- Massachusetts Green Bonds
- Fargo, ND Sales Tax Increase:
- City of Fargo Sales Tax
- "Fargo voters overwhelmingly approve half-cent sales tax for flood control", Grand Forks Herald, July 1 2009.
- "In Fargo, no panic this time as Red River rises", Los Angeles Times, March 21 2010.
- San Francisco Bay Parcel Tax:
- Parcel Tax Information
- "San Francisco Bay Restoration Measure Clears Two-Thirds Hurdle", KQED, JUNE 8 2016.
- Shrinking "Smart" Urban Redevelopment in Youngstown, OH. Rhodes & Russo (2013). [PDF below]
Funding & Financing Coastal Retreat Webinar Series
PART 1: FEDERAL AND STATE PROGRAMS
Friday, Sept 8; 12:00 pm - 1:00 pm ET
This webinar will focus on the National Flood Insurance Program and the various issues and likely debate related to its re-authorization, which is anticipated in 2018. John A. Miller, a leading advocate for the reauthorization of the National Flood Insurance Program, will present the webinar and share insights from his work with Senator Bob Menendez's office and the Office of Management and Budget in Washington over the past year.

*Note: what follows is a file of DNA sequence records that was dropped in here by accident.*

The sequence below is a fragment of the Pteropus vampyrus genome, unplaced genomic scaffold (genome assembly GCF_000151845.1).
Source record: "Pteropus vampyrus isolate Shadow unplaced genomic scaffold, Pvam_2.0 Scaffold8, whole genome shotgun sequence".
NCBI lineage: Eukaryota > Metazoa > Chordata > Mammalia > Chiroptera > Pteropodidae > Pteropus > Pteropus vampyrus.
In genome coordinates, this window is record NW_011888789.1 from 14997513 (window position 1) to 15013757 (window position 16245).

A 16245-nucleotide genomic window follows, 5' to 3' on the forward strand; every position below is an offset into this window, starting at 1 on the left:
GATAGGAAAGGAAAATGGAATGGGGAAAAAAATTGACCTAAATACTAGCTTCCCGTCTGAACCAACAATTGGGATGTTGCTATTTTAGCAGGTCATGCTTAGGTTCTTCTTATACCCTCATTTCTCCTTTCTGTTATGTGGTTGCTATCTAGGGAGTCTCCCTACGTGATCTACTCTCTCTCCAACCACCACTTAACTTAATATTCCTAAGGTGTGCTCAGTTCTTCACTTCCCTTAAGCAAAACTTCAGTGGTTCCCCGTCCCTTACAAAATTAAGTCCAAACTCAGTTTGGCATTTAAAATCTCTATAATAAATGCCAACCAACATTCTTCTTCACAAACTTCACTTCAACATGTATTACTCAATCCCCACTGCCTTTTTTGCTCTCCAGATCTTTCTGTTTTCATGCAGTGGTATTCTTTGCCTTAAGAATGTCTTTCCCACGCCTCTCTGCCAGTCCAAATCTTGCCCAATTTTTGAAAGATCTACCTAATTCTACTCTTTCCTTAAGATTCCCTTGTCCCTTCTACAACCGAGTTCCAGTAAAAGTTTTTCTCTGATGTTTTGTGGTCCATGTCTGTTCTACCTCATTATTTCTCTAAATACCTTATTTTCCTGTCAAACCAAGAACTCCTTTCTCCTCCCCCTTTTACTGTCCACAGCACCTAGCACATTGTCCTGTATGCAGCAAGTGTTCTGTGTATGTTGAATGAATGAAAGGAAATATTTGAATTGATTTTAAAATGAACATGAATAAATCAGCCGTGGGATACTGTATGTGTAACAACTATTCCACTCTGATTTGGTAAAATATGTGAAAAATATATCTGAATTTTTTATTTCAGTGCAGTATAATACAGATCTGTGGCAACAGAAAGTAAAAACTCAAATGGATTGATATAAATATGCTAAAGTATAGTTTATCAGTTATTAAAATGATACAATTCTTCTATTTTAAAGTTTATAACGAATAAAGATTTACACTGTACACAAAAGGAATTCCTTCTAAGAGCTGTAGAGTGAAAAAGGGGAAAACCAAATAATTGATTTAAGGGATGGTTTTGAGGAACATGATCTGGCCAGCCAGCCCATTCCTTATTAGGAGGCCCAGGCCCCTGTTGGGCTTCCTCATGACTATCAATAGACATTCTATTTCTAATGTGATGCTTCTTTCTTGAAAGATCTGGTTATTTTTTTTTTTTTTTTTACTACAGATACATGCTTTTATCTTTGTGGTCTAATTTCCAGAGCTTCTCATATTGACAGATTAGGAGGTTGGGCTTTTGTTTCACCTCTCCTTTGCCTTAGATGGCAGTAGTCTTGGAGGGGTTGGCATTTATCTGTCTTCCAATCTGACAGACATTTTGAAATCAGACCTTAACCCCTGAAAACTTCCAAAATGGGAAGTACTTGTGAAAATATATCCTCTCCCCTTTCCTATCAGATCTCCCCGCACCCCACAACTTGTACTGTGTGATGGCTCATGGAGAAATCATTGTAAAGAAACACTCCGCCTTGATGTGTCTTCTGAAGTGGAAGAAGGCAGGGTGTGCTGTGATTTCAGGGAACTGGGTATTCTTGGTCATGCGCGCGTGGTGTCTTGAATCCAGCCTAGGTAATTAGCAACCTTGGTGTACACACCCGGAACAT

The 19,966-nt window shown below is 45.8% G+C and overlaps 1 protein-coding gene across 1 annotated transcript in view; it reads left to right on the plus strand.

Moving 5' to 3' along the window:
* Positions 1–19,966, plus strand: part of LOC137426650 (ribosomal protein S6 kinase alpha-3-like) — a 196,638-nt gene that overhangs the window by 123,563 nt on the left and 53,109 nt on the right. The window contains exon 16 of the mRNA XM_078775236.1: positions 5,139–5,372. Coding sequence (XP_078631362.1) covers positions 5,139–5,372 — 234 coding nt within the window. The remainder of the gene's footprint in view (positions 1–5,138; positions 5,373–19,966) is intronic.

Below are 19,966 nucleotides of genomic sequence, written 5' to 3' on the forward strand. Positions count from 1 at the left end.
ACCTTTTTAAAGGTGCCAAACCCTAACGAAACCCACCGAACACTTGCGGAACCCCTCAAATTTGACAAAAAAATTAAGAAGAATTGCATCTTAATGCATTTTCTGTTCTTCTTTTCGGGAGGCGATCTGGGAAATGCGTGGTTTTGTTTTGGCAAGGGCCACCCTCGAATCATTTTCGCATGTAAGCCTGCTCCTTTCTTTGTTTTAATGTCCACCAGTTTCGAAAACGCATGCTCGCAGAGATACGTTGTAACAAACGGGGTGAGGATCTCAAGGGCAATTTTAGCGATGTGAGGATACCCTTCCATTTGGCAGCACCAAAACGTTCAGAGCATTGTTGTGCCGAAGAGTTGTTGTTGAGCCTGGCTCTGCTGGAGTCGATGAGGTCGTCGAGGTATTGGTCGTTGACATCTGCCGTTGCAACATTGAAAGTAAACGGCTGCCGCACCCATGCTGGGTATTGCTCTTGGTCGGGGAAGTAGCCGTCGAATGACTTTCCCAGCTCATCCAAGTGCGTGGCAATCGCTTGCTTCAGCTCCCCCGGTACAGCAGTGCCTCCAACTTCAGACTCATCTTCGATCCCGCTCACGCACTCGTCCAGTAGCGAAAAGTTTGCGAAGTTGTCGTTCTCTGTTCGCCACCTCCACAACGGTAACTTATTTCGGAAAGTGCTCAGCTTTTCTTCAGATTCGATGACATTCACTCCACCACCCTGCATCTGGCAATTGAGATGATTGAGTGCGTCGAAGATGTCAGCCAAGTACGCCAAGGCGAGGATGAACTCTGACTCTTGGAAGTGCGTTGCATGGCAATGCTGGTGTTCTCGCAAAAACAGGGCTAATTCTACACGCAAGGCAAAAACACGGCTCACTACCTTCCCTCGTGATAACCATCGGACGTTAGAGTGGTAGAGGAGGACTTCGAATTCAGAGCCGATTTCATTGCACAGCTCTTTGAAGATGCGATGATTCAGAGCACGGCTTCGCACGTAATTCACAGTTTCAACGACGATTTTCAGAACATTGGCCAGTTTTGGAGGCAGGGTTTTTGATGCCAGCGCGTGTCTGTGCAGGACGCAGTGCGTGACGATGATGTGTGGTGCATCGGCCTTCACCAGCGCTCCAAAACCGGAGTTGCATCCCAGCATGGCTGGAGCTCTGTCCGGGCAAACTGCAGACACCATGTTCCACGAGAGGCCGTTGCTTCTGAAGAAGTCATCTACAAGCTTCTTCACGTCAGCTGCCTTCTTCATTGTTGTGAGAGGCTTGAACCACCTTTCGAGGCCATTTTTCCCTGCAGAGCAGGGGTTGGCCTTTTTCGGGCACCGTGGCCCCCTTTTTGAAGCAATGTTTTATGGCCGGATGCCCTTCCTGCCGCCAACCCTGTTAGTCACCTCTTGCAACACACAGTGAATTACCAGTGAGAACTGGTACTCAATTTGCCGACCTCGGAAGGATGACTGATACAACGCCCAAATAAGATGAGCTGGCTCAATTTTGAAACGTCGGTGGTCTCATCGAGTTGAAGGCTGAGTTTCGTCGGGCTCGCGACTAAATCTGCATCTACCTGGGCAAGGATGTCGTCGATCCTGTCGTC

Watch the entire webinar below.
Equity and Climigration
July 10, 2017
This webinar focused on recent reporting about the effects of climate change on public housing, and how elements like socioeconomics, race, and property ownership/renting status affect displacement. No recording available.
Drivers and Barriers to Managed Retreat
May 24, 2017
This webinar featured guest speaker Miyuki Hino, a Stanford doctoral candidate who has published the findings of her research examining the drivers, barriers, and outcomes of 27 different instances of managed retreat from around the world. Hino constructs a birds-eye view conceptual model, meant as a foundation for understanding case-specific complexities.